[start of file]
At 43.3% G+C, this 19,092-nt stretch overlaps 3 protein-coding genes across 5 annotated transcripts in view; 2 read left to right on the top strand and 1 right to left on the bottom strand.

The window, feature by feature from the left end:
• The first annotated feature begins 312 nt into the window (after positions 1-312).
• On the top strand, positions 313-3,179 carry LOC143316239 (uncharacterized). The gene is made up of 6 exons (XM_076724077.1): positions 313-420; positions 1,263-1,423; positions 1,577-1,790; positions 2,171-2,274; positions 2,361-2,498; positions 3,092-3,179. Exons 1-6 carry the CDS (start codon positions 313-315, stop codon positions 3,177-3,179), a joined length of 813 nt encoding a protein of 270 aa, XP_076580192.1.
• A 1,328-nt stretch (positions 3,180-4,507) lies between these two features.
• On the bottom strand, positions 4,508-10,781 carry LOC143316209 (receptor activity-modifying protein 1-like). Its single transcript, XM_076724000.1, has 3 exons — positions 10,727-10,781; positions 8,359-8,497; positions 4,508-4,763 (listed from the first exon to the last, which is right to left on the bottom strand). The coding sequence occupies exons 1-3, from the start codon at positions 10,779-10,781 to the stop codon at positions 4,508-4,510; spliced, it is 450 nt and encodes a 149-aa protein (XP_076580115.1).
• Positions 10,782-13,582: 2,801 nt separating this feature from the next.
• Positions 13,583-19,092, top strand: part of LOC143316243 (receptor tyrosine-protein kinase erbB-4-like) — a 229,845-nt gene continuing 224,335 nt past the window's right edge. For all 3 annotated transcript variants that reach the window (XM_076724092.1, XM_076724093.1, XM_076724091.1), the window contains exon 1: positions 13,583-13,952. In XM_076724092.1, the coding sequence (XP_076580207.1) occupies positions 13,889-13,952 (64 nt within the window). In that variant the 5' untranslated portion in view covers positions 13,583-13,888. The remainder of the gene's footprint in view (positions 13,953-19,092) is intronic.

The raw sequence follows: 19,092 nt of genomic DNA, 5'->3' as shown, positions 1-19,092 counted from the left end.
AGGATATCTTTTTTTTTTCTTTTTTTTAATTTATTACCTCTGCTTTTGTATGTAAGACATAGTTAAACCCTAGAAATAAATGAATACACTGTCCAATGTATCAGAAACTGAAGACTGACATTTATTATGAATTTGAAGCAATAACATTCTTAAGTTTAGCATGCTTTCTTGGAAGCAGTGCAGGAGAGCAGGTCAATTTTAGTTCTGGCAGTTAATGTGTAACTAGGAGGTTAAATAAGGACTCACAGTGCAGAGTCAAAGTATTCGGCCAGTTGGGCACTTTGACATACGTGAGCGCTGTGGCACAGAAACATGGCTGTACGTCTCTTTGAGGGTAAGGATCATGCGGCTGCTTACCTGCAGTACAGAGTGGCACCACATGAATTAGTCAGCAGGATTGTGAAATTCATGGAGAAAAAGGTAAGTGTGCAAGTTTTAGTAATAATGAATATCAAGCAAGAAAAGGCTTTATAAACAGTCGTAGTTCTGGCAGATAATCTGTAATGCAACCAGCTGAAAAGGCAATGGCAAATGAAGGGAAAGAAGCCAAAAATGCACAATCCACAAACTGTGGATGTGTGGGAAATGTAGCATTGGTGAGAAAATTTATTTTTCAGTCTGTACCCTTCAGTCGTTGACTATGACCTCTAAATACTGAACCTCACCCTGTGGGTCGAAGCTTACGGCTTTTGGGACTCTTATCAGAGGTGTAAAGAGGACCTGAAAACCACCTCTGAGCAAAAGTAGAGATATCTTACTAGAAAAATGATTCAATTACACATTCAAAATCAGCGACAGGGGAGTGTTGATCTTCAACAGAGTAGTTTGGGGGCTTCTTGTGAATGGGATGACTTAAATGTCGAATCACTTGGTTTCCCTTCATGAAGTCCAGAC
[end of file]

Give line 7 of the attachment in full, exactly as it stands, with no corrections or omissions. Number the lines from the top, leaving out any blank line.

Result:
• Positions 10,782-13,582: 2,801 nt separating this feature from the next.